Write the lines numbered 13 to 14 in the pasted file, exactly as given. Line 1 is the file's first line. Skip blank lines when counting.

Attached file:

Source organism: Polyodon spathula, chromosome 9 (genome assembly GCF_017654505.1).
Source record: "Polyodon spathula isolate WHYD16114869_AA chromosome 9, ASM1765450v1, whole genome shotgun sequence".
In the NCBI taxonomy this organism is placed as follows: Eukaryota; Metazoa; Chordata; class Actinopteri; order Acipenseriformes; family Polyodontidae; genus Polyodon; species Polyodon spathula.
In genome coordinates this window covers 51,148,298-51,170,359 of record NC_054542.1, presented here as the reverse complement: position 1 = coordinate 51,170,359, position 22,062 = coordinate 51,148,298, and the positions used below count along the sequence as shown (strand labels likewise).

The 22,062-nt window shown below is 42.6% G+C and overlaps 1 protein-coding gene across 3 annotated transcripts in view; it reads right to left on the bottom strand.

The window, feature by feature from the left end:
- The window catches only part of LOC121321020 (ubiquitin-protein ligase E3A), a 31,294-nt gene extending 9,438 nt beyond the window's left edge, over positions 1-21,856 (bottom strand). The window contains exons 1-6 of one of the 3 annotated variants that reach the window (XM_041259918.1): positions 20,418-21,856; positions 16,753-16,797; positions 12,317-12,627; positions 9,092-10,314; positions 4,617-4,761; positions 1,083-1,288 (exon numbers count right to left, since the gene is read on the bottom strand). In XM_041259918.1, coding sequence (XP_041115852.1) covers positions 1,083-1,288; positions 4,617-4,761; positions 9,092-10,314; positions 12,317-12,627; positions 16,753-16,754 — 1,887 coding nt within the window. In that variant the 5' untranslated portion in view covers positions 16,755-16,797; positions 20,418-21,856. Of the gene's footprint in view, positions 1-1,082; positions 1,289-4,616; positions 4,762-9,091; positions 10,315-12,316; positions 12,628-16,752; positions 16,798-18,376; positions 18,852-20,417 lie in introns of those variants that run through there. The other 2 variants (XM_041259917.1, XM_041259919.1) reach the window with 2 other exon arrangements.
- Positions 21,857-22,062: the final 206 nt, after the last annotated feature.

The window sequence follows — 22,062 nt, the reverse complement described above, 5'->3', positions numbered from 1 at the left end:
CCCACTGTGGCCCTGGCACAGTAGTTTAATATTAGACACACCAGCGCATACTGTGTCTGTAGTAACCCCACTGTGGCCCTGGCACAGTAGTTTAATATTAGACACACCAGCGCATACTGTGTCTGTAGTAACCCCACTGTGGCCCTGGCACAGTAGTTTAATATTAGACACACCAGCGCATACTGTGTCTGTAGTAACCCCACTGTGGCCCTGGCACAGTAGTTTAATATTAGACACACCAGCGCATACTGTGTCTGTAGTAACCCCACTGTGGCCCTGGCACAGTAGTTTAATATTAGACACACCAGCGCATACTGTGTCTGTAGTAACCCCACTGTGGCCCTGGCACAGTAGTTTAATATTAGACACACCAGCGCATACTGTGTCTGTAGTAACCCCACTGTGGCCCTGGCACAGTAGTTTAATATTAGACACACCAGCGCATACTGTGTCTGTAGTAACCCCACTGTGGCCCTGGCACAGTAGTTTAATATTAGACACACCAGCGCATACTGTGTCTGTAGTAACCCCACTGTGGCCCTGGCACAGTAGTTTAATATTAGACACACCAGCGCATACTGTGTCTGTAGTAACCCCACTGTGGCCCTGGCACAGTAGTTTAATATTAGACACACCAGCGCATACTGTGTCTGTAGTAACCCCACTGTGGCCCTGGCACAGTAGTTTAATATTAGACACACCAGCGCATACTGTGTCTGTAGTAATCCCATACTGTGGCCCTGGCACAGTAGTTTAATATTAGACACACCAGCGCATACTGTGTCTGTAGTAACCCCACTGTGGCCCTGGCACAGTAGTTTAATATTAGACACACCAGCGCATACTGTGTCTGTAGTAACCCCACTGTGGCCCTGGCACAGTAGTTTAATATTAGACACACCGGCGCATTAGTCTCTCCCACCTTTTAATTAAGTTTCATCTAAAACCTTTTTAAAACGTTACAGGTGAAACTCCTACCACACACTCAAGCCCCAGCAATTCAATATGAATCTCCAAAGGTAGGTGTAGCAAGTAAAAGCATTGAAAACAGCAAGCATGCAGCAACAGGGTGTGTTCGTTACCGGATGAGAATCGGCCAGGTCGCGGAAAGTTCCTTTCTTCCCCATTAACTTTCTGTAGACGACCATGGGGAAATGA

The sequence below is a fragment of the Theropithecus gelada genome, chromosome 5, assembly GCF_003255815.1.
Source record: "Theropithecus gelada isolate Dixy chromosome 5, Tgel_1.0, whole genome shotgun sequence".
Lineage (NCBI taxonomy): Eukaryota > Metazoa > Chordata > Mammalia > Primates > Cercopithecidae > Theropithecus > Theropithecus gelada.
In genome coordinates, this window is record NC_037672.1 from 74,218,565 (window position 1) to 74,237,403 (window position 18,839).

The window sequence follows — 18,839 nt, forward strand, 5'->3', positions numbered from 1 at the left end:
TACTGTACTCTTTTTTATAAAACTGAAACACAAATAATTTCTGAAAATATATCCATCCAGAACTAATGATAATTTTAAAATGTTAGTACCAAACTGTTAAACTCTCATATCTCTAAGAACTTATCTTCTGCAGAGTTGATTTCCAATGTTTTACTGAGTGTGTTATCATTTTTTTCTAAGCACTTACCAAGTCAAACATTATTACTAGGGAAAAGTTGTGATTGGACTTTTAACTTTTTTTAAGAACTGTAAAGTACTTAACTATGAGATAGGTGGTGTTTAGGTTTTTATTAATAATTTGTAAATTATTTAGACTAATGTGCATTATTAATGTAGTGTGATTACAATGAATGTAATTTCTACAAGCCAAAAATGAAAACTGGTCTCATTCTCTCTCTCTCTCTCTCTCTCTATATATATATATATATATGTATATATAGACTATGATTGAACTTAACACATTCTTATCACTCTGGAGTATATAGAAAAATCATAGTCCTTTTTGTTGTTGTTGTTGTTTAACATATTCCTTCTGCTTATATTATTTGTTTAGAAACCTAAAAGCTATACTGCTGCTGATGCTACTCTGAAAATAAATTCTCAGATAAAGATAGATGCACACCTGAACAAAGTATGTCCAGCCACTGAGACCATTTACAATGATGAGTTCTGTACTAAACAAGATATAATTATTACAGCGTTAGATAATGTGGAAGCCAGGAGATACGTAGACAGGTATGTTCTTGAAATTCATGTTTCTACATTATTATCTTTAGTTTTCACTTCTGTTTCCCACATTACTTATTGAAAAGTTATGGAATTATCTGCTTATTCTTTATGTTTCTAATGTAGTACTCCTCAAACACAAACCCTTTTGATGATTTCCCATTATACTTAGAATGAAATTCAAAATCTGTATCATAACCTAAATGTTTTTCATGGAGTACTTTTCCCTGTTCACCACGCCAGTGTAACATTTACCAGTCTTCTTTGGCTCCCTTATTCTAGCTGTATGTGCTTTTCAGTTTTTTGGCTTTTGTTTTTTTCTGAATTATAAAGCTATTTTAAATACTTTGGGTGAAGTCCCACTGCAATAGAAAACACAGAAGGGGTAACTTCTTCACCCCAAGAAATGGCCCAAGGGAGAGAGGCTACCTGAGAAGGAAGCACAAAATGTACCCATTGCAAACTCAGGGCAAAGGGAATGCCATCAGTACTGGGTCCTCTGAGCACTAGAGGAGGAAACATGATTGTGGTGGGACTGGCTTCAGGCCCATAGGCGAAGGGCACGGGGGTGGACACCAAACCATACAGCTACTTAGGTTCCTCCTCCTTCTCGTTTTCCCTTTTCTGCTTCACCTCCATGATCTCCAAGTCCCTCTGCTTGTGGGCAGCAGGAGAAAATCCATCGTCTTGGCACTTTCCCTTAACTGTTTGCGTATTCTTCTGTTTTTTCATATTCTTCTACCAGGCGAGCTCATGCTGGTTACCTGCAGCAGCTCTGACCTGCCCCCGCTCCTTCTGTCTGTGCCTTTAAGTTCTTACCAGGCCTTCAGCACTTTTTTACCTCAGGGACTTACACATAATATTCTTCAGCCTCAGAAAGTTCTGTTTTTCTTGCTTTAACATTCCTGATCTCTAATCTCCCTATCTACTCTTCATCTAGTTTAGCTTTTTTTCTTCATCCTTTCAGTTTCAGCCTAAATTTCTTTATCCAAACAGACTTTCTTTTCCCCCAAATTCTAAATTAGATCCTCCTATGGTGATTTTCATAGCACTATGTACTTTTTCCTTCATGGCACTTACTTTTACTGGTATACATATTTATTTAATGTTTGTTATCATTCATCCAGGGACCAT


Lineage (NCBI taxonomy): Eukaryota > Metazoa > Chordata > Mammalia > Primates > Cercopithecidae > Theropithecus > Theropithecus gelada.
In genome coordinates, this window is record NC_037672.1 from 74,218,565 (window position 1) to 74,237,403 (window position 18,839).